GREEN BAY – It’s been a long time since Packers kicker Mason Crosby has worked with a new holder.
He has a short time to get used to it.
“We don’t have the luxury of saying it’s going to take a few weeks,” Crosby said of adjusting to new punter Jake Schum, who replaced Tim Masthay, Crosby’s holder for the past six seasons.
“It’s got to be good now. We’re gonna be sharp, and go out and do our thing on Sunday. Preparation will take care of that.”
Crosby and Schum have been working diligently since Schum arrived in the middle of last week from the waiver wire. They practiced the day before the preseason trip to Kansas City but then had only one live rep in the game.
The reps have been cranked up this week and a comfort level is developing. Not that Crosby had any issues with Rick Lovato late last year and through the offseason and training camp, but the transition is probably a little smoother with veteran long snapper Brett Goode back, keeping two-thirds of the placekicking operation as it’s been for a while.
Lovato’s four games to end last season (Weeks 16-17, plus two playoffs) are the only ones Goode and Crosby haven’t played together dating back to Goode’s arrival in 2008, Crosby’s second season.
It helps that Schum is no stranger to the holding job. He learned the skill back in high school and has been a holder ever since.
“I’ve worked with a lot of different kickers and snappers,” Schum said. “I definitely have some years under my belt doing it, and it’s just second nature now.”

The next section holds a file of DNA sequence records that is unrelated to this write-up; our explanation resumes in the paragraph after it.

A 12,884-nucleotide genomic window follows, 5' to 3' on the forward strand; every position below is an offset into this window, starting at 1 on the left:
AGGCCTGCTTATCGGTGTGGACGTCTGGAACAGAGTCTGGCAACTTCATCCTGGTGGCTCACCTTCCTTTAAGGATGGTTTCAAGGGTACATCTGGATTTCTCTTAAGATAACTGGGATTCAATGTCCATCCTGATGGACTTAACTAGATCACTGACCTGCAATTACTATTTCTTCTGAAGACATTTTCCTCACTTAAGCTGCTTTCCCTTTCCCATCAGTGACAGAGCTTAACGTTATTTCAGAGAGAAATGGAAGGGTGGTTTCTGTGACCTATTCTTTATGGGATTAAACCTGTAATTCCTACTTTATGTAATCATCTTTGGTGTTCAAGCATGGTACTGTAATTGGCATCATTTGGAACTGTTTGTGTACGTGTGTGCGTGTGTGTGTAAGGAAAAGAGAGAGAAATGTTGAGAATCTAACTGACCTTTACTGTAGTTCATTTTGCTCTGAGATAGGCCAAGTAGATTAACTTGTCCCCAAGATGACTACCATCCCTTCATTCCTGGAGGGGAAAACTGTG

It also helps that Crosby doesn’t have anything odd or quirky about where he likes the ball placed or the angle it needs to be tilted.
“He has his type of lean and it’s really not different from what I’ve seen,” Schum said. “I’ve seen quite a few different styles, but he’s pretty easy.
“I’ve just told him to let me know if there’s anything I can do differently, just to make his job easier. Brett has been giving me awesome snaps. They’ve both been in this league for a while, so it’s pretty cool to work with both of those guys.”
Early in his career, a new holder was an annual ritual for Crosby. He went from Jon Ryan as a rookie in 2007 to Derrick Frost in ’08 to Jeremy Kapinos in ’09 to Masthay in ’10.
He never had an issue with any of his holders and doesn’t expect to have one now. Crosby recognizes it was a luxury to have the same holder for six full seasons, but a pro doesn’t lament the change, he executes it.
“Jake is very detail-oriented and working hard. It’s just about getting the timing of the operation down,” Crosby said. “We adapt and adjust. Our job is to go perform on Sunday. We all know what this team expects and we’re going to be able to do it.”
Another change related to Crosby’s game that officially begins in Week 1 is the new touchback rule. A touchback on a kickoff now brings the ball out to the 25-yard line instead of the 20.
Since the NFL moved the spot of the kickoff ahead five yards from the 30 to the 35 in 2011, 42 percent of Crosby’s kickoffs (179 of 426) have gone for touchbacks. How the Packers strategize around the new rule will be revealed on Sunday.
“I’m going to do whatever Coach decides to do on that front,” Crosby said, obviously not giving away any of the team’s plans.
Regarding the rule itself, Crosby called it “a work in progress.” The safety-related change from 2011 has reduced the number of kickoff returns, and therefore the dangerous collisions that go along with them, but the new rule could lead to more returns if kicking teams don’t want to just give the ball to the opponent on the 25.
Crosby wonders if a kickoff that goes all the way through the end zone should come out to the 20, while a touchback that’s fielded with a knee taken could come out to the 25, as a bit of a compromise.
“I don’t think they want to take the play out of the game,” Crosby said. “I think they’re doing everything they can to not eliminate the play, but they’re searching for ways to make it safer and still exciting. I’m not sure what it’s going to look like.”
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